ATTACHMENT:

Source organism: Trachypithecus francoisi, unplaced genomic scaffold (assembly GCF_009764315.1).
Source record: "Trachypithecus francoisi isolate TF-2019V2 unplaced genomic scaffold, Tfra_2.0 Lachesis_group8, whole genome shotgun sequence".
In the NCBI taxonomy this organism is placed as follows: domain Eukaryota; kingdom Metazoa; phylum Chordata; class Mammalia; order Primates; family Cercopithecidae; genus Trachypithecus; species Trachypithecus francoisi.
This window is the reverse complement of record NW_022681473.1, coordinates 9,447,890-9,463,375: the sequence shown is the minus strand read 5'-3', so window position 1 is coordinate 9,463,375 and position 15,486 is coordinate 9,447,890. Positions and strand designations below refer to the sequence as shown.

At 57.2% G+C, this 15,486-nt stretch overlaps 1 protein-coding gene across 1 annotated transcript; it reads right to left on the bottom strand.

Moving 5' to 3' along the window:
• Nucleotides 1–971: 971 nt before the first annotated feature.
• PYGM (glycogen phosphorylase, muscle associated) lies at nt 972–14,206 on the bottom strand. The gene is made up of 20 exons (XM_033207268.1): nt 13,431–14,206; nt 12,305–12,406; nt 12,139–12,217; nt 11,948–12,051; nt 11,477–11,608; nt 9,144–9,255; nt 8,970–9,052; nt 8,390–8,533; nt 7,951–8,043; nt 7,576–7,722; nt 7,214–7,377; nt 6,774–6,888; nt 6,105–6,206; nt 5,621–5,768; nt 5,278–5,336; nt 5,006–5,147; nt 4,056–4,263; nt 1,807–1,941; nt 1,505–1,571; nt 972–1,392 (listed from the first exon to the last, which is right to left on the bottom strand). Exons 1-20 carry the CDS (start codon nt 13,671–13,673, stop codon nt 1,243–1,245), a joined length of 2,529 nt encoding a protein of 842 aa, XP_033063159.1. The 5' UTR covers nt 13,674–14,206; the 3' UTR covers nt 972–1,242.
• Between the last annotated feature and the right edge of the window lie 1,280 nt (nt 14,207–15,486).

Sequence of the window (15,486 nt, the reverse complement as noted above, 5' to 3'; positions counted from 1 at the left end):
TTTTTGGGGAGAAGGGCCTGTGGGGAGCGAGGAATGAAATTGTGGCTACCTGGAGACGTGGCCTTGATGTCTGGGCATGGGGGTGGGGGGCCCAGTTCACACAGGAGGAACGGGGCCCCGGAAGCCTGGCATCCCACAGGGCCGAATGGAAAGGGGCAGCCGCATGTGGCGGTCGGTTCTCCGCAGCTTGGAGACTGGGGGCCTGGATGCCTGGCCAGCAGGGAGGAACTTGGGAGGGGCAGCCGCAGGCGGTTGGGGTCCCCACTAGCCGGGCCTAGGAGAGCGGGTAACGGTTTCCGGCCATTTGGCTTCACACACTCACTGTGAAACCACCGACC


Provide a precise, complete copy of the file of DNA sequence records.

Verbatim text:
Source organism: Trachypithecus francoisi, unplaced genomic scaffold (assembly GCF_009764315.1).
Source record: "Trachypithecus francoisi isolate TF-2019V2 unplaced genomic scaffold, Tfra_2.0 Lachesis_group8, whole genome shotgun sequence".
In the NCBI taxonomy this organism is placed as follows: domain Eukaryota; kingdom Metazoa; phylum Chordata; class Mammalia; order Primates; family Cercopithecidae; genus Trachypithecus; species Trachypithecus francoisi.
This window is the reverse complement of record NW_022681473.1, coordinates 9,447,890-9,463,375: the sequence shown is the minus strand read 5'-3', so window position 1 is coordinate 9,463,375 and position 15,486 is coordinate 9,447,890. Positions and strand designations below refer to the sequence as shown.

At 57.2% G+C, this 15,486-nt stretch overlaps 1 protein-coding gene across 1 annotated transcript; it reads right to left on the bottom strand.

Moving 5' to 3' along the window:
• Nucleotides 1–971: 971 nt before the first annotated feature.
• PYGM (glycogen phosphorylase, muscle associated) lies at nt 972–14,206 on the bottom strand. The gene is made up of 20 exons (XM_033207268.1): nt 13,431–14,206; nt 12,305–12,406; nt 12,139–12,217; nt 11,948–12,051; nt 11,477–11,608; nt 9,144–9,255; nt 8,970–9,052; nt 8,390–8,533; nt 7,951–8,043; nt 7,576–7,722; nt 7,214–7,377; nt 6,774–6,888; nt 6,105–6,206; nt 5,621–5,768; nt 5,278–5,336; nt 5,006–5,147; nt 4,056–4,263; nt 1,807–1,941; nt 1,505–1,571; nt 972–1,392 (listed from the first exon to the last, which is right to left on the bottom strand). Exons 1-20 carry the CDS (start codon nt 13,671–13,673, stop codon nt 1,243–1,245), a joined length of 2,529 nt encoding a protein of 842 aa, XP_033063159.1. The 5' UTR covers nt 13,674–14,206; the 3' UTR covers nt 972–1,242.
• Between the last annotated feature and the right edge of the window lie 1,280 nt (nt 14,207–15,486).

Sequence of the window (15,486 nt, the reverse complement as noted above, 5' to 3'; positions counted from 1 at the left end):
TTTTTGGGGAGAAGGGCCTGTGGGGAGCGAGGAATGAAATTGTGGCTACCTGGAGACGTGGCCTTGATGTCTGGGCATGGGGGTGGGGGGCCCAGTTCACACAGGAGGAACGGGGCCCCGGAAGCCTGGCATCCCACAGGGCCGAATGGAAAGGGGCAGCCGCATGTGGCGGTCGGTTCTCCGCAGCTTGGAGACTGGGGGCCTGGATGCCTGGCCAGCAGGGAGGAACTTGGGAGGGGCAGCCGCAGGCGGTTGGGGTCCCCACTAGCCGGGCCTAGGAGAGCGGGTAACGGTTTCCGGCCATTTGGCTTCACACACTCACTGTGAAACCACCGACC